I once knew a boy who was my biggest fear and my best friend. It’s funny how things work out that way. You could say we were like a team; we had great fun pulling pranks and doing childish things together. Even now, sometimes, I think about this boy, and wonder why I was so drawn to him. For all of my life I’ve been very adamant on not trusting people easily; I started out shy. I often made my younger brother talk to cashiers and store helpers because I was simply too taciturn to approach them myself.
I remain shy now, but sadly it skyrockets when I’m in the company of people I have never met. Now, I should never have gotten along with this boy; he was everything I wasn’t. He was loud, boisterous, playful, and very immature, and I carried a sort of subdued maturity, for my age, but I hung back dreadfully, afraid that nobody liked me.
I’ve recently come to accept that this wasn’t true. This boy would come to me and pick me over other people; we were perfect comrades. As with many typical childhood platonic relationships, though, we evolved; grade seven heralded our “courting” if you could call it that. Truly, that emotion hardly exists in children as young as we were, but to us it was a game, an enticing bit of an adventure that we, together, could conquer like we did in King of the Hill mere years prior.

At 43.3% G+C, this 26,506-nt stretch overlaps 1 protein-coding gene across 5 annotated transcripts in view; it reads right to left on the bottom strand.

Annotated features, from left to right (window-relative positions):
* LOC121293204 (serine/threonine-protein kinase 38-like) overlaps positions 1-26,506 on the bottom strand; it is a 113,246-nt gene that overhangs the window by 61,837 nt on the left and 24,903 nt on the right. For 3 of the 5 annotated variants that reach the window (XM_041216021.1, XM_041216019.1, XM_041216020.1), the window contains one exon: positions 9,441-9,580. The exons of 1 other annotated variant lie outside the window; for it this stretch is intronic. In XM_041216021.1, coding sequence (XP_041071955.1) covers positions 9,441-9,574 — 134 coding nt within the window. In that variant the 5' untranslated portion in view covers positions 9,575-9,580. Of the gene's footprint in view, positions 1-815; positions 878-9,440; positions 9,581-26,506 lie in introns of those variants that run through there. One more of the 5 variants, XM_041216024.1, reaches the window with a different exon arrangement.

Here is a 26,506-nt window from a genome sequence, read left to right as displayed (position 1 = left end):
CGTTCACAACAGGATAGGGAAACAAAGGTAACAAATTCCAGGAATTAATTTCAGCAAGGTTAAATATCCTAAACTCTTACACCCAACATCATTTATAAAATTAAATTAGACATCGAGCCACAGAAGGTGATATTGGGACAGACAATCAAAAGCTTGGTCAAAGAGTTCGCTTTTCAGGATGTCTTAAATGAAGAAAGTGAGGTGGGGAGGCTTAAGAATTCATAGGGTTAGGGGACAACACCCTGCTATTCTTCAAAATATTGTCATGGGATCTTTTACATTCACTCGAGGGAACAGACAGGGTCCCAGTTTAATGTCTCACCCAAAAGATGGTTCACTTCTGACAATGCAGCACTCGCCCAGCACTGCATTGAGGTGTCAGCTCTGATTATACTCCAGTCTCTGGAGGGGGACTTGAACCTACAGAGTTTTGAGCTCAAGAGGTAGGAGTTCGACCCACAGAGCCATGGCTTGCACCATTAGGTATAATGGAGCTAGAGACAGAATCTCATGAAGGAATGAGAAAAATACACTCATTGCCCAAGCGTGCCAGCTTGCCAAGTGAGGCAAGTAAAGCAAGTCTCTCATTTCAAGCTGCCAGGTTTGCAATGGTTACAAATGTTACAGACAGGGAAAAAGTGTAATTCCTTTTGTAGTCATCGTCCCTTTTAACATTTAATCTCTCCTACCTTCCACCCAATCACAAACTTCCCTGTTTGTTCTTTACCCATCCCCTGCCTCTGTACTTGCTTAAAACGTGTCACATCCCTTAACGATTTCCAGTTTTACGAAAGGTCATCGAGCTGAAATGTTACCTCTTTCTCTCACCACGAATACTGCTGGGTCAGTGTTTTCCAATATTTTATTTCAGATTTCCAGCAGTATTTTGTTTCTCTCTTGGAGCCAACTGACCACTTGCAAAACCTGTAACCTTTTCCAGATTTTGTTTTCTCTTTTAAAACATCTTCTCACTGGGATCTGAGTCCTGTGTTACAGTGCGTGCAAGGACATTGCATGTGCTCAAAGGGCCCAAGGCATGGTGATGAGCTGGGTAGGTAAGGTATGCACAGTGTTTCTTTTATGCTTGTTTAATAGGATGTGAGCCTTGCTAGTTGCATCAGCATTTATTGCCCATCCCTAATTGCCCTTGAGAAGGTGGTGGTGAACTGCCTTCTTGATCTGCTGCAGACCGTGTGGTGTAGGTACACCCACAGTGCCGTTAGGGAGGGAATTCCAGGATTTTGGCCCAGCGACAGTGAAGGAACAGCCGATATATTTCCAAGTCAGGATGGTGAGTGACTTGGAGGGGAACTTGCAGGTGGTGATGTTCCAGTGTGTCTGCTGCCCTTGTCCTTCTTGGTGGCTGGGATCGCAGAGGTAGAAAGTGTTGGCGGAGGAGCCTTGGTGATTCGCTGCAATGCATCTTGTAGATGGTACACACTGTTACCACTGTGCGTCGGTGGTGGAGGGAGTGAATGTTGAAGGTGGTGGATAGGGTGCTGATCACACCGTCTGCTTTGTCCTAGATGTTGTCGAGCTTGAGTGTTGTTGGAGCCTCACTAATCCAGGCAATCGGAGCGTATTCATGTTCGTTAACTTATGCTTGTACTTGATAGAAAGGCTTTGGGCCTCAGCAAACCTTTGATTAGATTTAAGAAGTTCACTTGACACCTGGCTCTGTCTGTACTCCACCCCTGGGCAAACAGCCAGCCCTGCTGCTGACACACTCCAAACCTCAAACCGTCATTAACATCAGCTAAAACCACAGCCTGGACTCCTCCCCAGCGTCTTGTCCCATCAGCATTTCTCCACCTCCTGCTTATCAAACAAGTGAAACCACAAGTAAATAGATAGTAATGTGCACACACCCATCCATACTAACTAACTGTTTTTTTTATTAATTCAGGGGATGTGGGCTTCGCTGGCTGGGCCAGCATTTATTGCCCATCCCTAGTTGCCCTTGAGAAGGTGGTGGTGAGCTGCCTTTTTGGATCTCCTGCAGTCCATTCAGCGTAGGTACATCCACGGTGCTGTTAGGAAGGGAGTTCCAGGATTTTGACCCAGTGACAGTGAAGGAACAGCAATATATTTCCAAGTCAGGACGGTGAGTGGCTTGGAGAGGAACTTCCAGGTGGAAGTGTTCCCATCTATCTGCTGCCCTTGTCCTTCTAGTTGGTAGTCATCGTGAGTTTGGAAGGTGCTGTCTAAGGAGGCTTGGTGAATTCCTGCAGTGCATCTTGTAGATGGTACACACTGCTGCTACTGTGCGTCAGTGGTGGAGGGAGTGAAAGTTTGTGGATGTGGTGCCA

And it was then, though I’d been let down before, that I realised that giving is not within the human nature, which is unfortunate; I’ve always been a giver and never much of a taker. This boy and I, we dated off and on, although really it wasn’t true emotion but the promise of a dare that had us going. And I would’ve liked for all that to go on, because eventually I would settle into a rhythm, but it was break up after break up that had me down.
One day it simply occurred to me; being let down was not just a newly discovered concept. I had some great friends prior to ever meeting this boy who both let me down, and even my parents had at least once. It was with this new idea that I noticed that he saw me as nothing but a friend. What changed was that social status became important when we hit junior high. I guess he was pretty much using me to be able to say he was going out with someone.
Since then, the boy has moved away to Rocky Mountain House and probably even further than that, and since then I’ve learned of more reasons to distrust people. Depending on them proves trust wrong. Now that he’s gone I wonder about his well being from time to time, but more I think of how he proved me right; he hasn’t so much as called me to say anything since he left.
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